• Being unable to identify their path in life, finding purpose, and joy.
  • I am part of my family business and they want me to be something I am not.
  • My job is very stressful, I work nonstop many hours per day. 
  • I cannot find my place in this society. I feel out of it
  • My head does not stop. I have thousands of thoughts.
  • lack of lifestyle and balance
  • legal issues
  • chronic pain
  • unemployment
  • not feeling financially stable and still dependent on family or spouse
  • unable to rely on family or spouse because they have passed away or abandoned me
  • insomnia
  • Out of work
  • Financial worries
  • Loneliness
  • Boredom
  • Bad marriage
  • Bad relationships
  • Problems with children
  • Special needs children
  • A general feeling of dissatisfaction with life
  • Feeling stuck
  • Custody battles
  • Co-parenting issues
  • Aging parents requiring care
  • Doubting their sexuality
  • Unsure whether to come out or not
  • In a physically abusive relationship
  • Anxious disorder
  • Medical diagnosis
  • Aging process
  • Unexpected natural disasters
  • Lack of a rewarding social circle
  • Lack of family support
  • Raising a child
  • Being forced to be a part of the family business instead of pursuing their own dreams
  • Working non-stop many hours per day
  • Can’t find their place in society
  • Racing mind, thoughts do not stop
  • Divorce or failing marriage
  • Business decline or bankruptcy
  • Return of older children to the home
  • Lack of intimacy in marriage
  • The difference in parenting styles leading to conflict
  • Poor health
  • Fertility problems
  • Erectile dysfunction
  • Menopause
  • School pressures
  • Work/Life balance
  • Lack of friends
  • Spouse’s physical, mental, health issues
  • Raising a special needs child
  • Dealing with teenage/adult children’s own drug or alcohol abuse
  • Adult children being financially dependent and the stress that comes with
  • Raising grandchildren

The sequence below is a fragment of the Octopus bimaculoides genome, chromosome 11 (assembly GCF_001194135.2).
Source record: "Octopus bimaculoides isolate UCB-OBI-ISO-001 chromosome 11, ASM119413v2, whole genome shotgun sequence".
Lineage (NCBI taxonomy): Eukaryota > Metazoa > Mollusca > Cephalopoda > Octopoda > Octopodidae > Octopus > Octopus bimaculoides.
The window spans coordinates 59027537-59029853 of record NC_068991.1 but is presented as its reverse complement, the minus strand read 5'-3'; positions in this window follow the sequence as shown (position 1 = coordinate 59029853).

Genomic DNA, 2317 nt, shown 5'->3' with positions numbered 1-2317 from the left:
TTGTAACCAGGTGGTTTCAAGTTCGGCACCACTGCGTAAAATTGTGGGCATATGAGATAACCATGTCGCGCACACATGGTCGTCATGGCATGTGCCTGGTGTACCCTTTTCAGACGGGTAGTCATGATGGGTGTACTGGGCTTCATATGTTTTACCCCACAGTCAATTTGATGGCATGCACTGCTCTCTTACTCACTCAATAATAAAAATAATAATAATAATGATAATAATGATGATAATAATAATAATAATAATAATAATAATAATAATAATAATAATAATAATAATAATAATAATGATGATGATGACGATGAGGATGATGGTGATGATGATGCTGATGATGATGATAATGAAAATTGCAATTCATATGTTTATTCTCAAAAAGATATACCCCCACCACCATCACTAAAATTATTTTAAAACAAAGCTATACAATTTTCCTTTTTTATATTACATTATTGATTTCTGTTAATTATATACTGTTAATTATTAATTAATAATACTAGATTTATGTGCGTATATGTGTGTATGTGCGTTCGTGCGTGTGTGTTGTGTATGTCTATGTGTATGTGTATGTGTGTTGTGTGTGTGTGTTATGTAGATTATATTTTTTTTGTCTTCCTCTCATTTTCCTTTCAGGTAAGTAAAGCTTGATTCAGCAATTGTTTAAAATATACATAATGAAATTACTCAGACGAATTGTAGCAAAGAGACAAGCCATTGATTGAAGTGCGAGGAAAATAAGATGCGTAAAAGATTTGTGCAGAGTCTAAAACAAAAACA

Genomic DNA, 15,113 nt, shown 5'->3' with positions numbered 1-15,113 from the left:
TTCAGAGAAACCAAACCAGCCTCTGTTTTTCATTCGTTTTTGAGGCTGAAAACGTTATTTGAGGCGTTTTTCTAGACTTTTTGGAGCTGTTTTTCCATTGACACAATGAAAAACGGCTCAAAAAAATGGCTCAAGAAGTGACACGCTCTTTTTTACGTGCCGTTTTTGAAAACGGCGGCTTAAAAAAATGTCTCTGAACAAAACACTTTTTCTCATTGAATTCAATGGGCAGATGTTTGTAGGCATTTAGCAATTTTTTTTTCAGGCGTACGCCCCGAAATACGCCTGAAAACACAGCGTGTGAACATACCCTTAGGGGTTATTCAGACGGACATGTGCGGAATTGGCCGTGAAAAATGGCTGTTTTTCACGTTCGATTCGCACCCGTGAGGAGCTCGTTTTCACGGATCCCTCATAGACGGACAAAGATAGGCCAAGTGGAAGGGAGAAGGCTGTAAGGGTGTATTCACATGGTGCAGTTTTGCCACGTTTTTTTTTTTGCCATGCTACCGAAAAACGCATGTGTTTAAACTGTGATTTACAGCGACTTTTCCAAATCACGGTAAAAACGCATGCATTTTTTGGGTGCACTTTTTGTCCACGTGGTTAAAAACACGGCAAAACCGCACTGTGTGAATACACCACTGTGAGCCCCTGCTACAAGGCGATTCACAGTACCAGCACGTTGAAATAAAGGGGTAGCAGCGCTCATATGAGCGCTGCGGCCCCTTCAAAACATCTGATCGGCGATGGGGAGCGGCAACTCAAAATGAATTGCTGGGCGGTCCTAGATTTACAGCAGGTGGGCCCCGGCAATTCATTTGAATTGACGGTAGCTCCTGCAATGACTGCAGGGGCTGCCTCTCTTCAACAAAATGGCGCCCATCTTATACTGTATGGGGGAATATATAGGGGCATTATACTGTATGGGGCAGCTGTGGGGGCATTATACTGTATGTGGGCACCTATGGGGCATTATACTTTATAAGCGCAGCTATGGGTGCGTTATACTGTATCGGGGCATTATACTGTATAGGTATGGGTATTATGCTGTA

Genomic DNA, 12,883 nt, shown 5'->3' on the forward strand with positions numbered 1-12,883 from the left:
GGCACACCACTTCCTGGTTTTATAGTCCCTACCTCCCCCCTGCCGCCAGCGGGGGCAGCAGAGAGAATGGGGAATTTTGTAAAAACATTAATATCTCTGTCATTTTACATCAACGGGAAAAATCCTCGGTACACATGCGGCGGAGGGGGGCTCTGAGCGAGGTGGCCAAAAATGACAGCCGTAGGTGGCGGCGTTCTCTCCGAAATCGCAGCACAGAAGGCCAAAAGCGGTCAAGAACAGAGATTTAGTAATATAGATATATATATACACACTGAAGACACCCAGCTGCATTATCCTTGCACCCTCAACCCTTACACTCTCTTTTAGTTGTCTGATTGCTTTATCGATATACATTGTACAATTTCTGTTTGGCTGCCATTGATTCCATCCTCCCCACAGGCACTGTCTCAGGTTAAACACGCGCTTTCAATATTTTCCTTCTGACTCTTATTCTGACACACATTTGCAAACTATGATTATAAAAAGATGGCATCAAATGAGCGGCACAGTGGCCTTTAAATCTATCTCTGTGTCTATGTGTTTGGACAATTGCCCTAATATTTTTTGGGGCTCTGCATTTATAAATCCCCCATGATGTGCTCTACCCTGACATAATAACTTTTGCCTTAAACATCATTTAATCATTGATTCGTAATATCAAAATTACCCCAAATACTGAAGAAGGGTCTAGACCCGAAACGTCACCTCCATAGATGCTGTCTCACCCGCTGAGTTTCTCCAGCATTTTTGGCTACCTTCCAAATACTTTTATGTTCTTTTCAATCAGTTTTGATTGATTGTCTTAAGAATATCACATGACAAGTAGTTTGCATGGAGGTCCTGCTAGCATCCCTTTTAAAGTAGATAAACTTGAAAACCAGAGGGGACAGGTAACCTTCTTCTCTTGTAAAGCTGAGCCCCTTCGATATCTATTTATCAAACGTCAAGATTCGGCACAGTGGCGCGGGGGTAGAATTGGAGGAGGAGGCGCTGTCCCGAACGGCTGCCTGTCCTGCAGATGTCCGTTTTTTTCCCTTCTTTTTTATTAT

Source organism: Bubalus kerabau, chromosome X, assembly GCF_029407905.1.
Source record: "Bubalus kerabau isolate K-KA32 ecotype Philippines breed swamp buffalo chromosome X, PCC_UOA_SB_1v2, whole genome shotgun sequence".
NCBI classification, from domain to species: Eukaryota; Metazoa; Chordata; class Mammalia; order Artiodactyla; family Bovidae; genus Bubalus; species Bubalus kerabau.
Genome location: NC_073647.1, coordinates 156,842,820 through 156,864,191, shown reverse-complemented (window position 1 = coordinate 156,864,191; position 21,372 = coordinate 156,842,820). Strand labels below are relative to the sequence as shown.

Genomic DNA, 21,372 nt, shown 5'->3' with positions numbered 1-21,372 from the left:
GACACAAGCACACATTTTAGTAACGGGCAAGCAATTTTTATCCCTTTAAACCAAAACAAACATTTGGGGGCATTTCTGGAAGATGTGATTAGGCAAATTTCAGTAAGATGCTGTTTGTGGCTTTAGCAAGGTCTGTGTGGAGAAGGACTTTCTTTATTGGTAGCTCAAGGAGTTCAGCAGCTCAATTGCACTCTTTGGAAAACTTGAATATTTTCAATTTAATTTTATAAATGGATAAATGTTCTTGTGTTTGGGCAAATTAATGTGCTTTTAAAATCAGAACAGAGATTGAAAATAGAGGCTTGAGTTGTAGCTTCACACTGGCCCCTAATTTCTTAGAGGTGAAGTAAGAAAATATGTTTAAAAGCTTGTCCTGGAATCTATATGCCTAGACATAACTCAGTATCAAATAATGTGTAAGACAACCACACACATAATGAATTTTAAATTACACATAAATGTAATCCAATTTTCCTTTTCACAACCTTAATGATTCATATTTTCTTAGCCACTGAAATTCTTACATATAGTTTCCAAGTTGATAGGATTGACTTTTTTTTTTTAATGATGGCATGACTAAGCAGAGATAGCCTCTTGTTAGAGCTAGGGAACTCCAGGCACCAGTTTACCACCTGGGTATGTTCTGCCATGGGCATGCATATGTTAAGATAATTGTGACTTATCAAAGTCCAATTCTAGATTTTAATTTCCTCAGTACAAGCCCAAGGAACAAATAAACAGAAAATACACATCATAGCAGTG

• Caring for elderly parents
  • Dealing with and treating an eating disorder
  • General dysfunctional family dynamics
  • Affairs
  • Partners who abuse
  • Conflict with family members
  • Homelessness
  • Isolation
  • Lack of purpose
  • Physical pain
  • Phobias
  • Undiagnosed mental illness
  • Probation/jail time
  • Failing business
  • Failing marriage
  • Unresolved issues in a multi-generational family business
  • Loss from natural disasters
  • Death of a family member or loved one
  • Delabializing illness
  • Diet
  • Inability to control their finances or budget
  • Children with disabilities
  • Lack of job skills
  • Lack of education
  • Lack of self-sufficiency
  • Numerous attempts in treatment or to get sober
  • Standard of living
  • Poor tolerance for discomfort
  • Career dissatisfaction
  • Failing mental capacity as they age
  • Lack of awareness of personal beliefs
  • Dominant family member

4D

Things we believe that aren’t true. What we believe to be true about the world in which we live and about ourselves May not be what is actually true. Some of it we learn from parents, some from teachers or friends or things we read or see in the media. What we believe to be true shapes our actions, our thoughts and indeed our very lives. Here are some examples:

  • D1 I am worthless
    • D2 I am a disappointment
    • D3 I will never be free of my drug of choice
    • D4 One week of treatment and I am ready to go home
    • I can still drink socially or use marijuana without leading to a relapse